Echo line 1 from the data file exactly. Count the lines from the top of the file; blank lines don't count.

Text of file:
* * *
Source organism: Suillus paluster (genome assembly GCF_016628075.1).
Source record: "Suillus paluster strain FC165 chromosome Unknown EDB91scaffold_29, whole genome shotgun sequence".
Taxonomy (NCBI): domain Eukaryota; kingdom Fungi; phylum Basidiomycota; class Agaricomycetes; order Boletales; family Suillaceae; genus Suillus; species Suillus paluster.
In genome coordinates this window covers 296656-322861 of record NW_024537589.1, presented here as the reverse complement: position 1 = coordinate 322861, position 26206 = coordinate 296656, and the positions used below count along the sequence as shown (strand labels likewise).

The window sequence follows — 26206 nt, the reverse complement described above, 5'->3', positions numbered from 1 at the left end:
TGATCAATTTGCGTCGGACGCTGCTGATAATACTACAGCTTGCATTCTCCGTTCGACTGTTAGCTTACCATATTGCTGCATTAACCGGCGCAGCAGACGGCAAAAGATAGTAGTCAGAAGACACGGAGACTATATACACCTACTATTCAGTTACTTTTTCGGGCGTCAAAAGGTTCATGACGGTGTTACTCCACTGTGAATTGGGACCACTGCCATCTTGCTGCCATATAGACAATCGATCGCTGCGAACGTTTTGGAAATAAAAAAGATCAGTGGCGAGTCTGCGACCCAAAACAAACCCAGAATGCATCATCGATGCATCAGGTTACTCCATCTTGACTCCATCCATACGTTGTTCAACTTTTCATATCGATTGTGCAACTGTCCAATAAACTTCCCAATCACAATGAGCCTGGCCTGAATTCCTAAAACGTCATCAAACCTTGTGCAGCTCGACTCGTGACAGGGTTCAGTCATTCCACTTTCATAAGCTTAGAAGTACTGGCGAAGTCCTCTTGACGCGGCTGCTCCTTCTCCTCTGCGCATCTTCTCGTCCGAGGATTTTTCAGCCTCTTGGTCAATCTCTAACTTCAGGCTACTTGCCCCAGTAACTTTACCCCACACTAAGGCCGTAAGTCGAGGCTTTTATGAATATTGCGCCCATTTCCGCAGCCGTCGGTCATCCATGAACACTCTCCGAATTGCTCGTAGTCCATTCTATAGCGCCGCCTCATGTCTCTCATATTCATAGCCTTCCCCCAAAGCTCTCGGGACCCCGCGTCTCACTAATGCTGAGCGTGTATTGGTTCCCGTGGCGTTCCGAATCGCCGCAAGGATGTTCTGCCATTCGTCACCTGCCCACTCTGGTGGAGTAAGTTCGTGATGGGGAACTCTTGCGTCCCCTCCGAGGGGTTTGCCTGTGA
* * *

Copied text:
Source organism: Suillus paluster (genome assembly GCF_016628075.1).